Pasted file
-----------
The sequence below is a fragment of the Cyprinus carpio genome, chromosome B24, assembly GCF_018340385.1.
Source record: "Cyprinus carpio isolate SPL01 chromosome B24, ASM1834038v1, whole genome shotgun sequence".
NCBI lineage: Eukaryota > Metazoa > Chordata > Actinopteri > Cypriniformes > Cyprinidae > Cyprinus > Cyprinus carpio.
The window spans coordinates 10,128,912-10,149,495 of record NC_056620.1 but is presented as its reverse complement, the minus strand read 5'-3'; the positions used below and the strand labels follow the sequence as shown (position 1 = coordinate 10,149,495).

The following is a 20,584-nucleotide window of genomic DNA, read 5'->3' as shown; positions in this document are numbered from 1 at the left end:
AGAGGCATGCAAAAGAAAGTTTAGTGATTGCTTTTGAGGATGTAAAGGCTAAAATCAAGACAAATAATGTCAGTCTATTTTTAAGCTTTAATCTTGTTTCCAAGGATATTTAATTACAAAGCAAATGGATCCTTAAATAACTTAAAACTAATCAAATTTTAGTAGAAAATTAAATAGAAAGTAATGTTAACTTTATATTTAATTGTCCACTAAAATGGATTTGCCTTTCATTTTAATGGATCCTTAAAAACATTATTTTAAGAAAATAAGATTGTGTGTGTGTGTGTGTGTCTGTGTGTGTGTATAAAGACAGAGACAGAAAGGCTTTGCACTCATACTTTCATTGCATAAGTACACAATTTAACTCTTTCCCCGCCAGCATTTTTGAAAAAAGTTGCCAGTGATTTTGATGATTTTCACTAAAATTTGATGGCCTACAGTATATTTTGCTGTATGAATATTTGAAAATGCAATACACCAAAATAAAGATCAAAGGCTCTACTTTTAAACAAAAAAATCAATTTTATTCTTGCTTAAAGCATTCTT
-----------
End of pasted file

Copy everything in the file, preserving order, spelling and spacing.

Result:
The sequence below is a fragment of the Cyprinus carpio genome, chromosome B24, assembly GCF_018340385.1.
Source record: "Cyprinus carpio isolate SPL01 chromosome B24, ASM1834038v1, whole genome shotgun sequence".
NCBI lineage: Eukaryota > Metazoa > Chordata > Actinopteri > Cypriniformes > Cyprinidae > Cyprinus > Cyprinus carpio.
The window spans coordinates 10,128,912-10,149,495 of record NC_056620.1 but is presented as its reverse complement, the minus strand read 5'-3'; the positions used below and the strand labels follow the sequence as shown (position 1 = coordinate 10,149,495).

The following is a 20,584-nucleotide window of genomic DNA, read 5'->3' as shown; positions in this document are numbered from 1 at the left end:
AGAGGCATGCAAAAGAAAGTTTAGTGATTGCTTTTGAGGATGTAAAGGCTAAAATCAAGACAAATAATGTCAGTCTATTTTTAAGCTTTAATCTTGTTTCCAAGGATATTTAATTACAAAGCAAATGGATCCTTAAATAACTTAAAACTAATCAAATTTTAGTAGAAAATTAAATAGAAAGTAATGTTAACTTTATATTTAATTGTCCACTAAAATGGATTTGCCTTTCATTTTAATGGATCCTTAAAAACATTATTTTAAGAAAATAAGATTGTGTGTGTGTGTGTGTGTCTGTGTGTGTGTATAAAGACAGAGACAGAAAGGCTTTGCACTCATACTTTCATTGCATAAGTACACAATTTAACTCTTTCCCCGCCAGCATTTTTGAAAAAAGTTGCCAGTGATTTTGATGATTTTCACTAAAATTTGATGGCCTACAGTATATTTTGCTGTATGAATATTTGAAAATGCAATACACCAAAATAAAGATCAAAGGCTCTACTTTTAAACAAAAAAATCAATTTTATTCTTGCTTAAAGCATTCTT